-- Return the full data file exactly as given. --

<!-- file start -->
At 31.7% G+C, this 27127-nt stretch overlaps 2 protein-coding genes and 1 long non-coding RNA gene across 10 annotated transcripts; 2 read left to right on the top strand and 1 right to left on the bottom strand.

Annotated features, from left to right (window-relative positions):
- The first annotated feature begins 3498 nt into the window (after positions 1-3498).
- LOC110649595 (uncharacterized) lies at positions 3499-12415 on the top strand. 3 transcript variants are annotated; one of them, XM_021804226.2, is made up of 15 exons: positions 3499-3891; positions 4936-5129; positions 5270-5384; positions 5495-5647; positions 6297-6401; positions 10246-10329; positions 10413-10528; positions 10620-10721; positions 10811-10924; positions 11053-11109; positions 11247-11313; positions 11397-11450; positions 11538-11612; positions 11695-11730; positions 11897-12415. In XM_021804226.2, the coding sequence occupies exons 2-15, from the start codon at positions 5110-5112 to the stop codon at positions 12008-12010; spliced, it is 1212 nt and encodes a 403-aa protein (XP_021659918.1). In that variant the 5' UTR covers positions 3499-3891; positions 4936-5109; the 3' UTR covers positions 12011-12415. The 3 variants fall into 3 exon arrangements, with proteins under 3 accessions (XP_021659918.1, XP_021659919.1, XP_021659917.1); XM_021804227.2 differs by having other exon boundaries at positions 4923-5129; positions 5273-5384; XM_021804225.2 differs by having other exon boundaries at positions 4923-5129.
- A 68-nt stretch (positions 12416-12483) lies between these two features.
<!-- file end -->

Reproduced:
At 31.7% G+C, this 27127-nt stretch overlaps 2 protein-coding genes and 1 long non-coding RNA gene across 10 annotated transcripts; 2 read left to right on the top strand and 1 right to left on the bottom strand.

Annotated features, from left to right (window-relative positions):
- The first annotated feature begins 3498 nt into the window (after positions 1-3498).
- LOC110649595 (uncharacterized) lies at positions 3499-12415 on the top strand. 3 transcript variants are annotated; one of them, XM_021804226.2, is made up of 15 exons: positions 3499-3891; positions 4936-5129; positions 5270-5384; positions 5495-5647; positions 6297-6401; positions 10246-10329; positions 10413-10528; positions 10620-10721; positions 10811-10924; positions 11053-11109; positions 11247-11313; positions 11397-11450; positions 11538-11612; positions 11695-11730; positions 11897-12415. In XM_021804226.2, the coding sequence occupies exons 2-15, from the start codon at positions 5110-5112 to the stop codon at positions 12008-12010; spliced, it is 1212 nt and encodes a 403-aa protein (XP_021659918.1). In that variant the 5' UTR covers positions 3499-3891; positions 4936-5109; the 3' UTR covers positions 12011-12415. The 3 variants fall into 3 exon arrangements, with proteins under 3 accessions (XP_021659918.1, XP_021659919.1, XP_021659917.1); XM_021804227.2 differs by having other exon boundaries at positions 4923-5129; positions 5273-5384; XM_021804225.2 differs by having other exon boundaries at positions 4923-5129.
- A 68-nt stretch (positions 12416-12483) lies between these two features.